Brother F, you do not honor your profession. Your zeal is a worldly zeal, your interest a worldly interest. You are dying spiritually. You understand not your perilous condition. The love of the world is swallowing up your religion. You must awake; you must seek God and repent of your backslidings. In contrition take words and return to the Lord. Your religious duties have become merely a form. You do not enjoy religion; for this enjoyment is dependent upon willing obedience. The willing and obedient shall eat the good of the land. You do not possess a bright evidence that you will dwell with God in His kingdom. You occasionally engage in the outward performance of religious duties, but your heart is not in the exercise. You occasionally drop a word of warning to sinners, or a word in favor of the truth; but it is a reluctant service, as though rendered to a taskmaster, instead of the cheerful service of filial affection. If your heart is aglow with Christian zeal, the most arduous duties will be pleasant and easy.

Why the Christian life is so difficult to many is that they have a divided heart. They are double-minded, which makes them unstable in all their ways. Were they richly imbued with Christian zeal, which is ever the result of consecration to God, instead of the mournful cry, "My leanness, my leanness," the language of the soul would be: "Hear what the Lord has done for me." Even if you are saved, which is very doubtful, in the course you are pursuing, how limited will be the good you have accomplished. Not a soul will be saved by your instrumentality. Will the Master say to you: "Well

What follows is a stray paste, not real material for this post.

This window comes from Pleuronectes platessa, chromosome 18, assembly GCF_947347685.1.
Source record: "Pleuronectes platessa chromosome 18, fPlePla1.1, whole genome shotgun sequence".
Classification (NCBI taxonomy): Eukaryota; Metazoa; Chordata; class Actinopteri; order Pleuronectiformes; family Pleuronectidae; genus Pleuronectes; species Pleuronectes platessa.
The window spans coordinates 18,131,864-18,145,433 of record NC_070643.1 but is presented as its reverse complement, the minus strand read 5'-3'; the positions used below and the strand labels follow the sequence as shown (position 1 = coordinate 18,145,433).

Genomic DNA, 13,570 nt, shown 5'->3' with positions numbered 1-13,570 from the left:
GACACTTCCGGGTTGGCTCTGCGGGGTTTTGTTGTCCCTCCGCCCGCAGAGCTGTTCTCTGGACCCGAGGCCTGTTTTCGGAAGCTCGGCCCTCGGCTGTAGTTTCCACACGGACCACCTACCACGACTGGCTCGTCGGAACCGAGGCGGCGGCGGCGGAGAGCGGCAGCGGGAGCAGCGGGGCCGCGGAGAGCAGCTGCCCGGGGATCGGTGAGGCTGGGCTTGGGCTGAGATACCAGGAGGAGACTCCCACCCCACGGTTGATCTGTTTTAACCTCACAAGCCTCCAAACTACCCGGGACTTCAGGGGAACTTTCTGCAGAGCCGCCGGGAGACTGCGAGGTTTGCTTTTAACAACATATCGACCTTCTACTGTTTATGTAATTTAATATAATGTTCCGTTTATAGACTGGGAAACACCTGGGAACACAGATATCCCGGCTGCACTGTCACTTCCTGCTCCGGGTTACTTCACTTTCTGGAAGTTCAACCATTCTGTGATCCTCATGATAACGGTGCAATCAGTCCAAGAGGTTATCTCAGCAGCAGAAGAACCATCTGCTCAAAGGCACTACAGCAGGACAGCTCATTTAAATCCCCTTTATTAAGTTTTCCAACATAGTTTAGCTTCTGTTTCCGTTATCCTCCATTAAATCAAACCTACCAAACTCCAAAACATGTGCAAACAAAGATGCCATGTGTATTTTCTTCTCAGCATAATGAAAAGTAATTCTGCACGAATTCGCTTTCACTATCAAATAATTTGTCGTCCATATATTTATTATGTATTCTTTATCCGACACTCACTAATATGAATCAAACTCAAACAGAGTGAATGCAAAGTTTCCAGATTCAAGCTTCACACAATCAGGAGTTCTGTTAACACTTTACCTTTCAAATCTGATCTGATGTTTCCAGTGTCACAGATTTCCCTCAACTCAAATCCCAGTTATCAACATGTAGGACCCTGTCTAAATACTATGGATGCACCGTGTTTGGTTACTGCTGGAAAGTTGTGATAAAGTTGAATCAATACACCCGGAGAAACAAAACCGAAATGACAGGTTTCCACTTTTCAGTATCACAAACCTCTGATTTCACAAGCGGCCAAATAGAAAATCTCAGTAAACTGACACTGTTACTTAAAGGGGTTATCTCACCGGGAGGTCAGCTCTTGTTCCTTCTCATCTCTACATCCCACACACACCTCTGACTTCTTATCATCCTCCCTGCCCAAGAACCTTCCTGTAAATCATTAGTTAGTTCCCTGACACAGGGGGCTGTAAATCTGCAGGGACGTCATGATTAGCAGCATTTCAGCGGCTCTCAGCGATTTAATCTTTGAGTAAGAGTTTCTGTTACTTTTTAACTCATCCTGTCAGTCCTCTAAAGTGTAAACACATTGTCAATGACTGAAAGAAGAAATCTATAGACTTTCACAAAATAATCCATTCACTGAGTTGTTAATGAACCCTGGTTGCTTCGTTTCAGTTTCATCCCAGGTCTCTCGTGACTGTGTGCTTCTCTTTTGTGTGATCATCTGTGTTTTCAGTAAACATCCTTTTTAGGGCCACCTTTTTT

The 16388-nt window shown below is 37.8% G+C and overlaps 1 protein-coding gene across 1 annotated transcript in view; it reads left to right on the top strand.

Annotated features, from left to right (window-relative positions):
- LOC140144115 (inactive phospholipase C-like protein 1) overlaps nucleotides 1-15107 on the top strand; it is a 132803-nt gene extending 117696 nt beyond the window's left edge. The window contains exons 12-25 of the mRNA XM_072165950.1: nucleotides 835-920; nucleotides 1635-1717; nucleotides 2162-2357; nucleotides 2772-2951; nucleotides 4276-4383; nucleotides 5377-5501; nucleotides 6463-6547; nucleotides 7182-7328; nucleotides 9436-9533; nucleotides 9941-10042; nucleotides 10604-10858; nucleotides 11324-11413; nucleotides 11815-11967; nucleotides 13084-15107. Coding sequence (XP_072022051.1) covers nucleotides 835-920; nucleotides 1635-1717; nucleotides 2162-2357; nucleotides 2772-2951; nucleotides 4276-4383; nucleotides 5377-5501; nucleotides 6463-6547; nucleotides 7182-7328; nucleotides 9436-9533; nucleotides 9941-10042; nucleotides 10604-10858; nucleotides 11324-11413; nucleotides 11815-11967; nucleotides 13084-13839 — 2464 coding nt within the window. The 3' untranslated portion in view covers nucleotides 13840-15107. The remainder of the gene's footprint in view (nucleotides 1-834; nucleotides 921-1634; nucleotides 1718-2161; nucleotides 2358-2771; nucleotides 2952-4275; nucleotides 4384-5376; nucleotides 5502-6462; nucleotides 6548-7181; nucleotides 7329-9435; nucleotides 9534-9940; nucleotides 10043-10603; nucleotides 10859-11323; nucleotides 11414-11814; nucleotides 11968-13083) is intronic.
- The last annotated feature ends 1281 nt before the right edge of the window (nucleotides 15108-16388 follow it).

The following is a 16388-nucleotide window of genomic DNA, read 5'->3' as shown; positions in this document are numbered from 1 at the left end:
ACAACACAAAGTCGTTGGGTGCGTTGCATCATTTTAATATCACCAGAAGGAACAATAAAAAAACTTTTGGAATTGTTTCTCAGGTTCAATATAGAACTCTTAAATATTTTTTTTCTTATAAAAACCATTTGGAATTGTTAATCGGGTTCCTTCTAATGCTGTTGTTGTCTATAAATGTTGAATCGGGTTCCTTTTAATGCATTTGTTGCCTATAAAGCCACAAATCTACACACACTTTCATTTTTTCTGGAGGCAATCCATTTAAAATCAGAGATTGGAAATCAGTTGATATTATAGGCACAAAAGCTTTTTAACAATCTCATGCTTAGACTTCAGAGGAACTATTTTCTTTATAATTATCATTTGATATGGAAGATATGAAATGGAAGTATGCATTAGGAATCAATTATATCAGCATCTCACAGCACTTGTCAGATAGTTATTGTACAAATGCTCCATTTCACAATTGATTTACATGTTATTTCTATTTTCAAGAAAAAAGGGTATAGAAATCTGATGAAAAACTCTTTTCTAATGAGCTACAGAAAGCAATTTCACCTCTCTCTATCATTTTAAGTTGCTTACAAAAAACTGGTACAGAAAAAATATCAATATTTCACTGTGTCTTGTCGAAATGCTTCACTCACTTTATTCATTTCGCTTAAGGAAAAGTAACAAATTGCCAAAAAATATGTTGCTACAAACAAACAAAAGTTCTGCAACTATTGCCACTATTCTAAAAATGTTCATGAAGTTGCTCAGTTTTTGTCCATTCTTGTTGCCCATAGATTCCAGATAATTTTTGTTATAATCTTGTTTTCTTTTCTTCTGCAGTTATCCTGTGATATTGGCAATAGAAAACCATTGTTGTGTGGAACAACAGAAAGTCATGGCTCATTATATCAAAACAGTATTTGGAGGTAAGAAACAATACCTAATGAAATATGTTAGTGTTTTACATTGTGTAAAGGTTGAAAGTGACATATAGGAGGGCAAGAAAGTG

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done, thou good and faithful servant"? What have you been doing faithfully? Hard work in the business and cares of this life. Will this bring from the lips of Christ the gracious words: "Well done, thou good and faithful servant"?

My brother, Jesus loves you, and He invites you to face rightabout, and take your eyes from the earth, and fix them upon the mark for the prize of your high calling, which is in Christ Jesus. Cease lightness and trifling. Let a solemn weight of the time in which we live be borne by you till the war is over. Go to work; if consecrated to God, your influence will tell.

Most of the family of Brother G are in the downward road. H lives an aimless life. She is full of folly, vanity, and pride. Her influence does not tend to ennoble, does not lead to goodness and holiness. She does not like the restraint which religion imposes; therefore she will not yield her heart to its sacred sway. She loves self, loves pleasure, and is seeking for her own enjoyment. Sad, sad indeed will be the result, unless she now turns square about and seeks for genuine godliness. She might exert a softening, ennobling, and elevating influence over her brothers. God loves these children, but they are not Christians. If they would try to live humble Christian lives, they could become children of the light and workers for God; they could be missionaries in their own family and among their associates.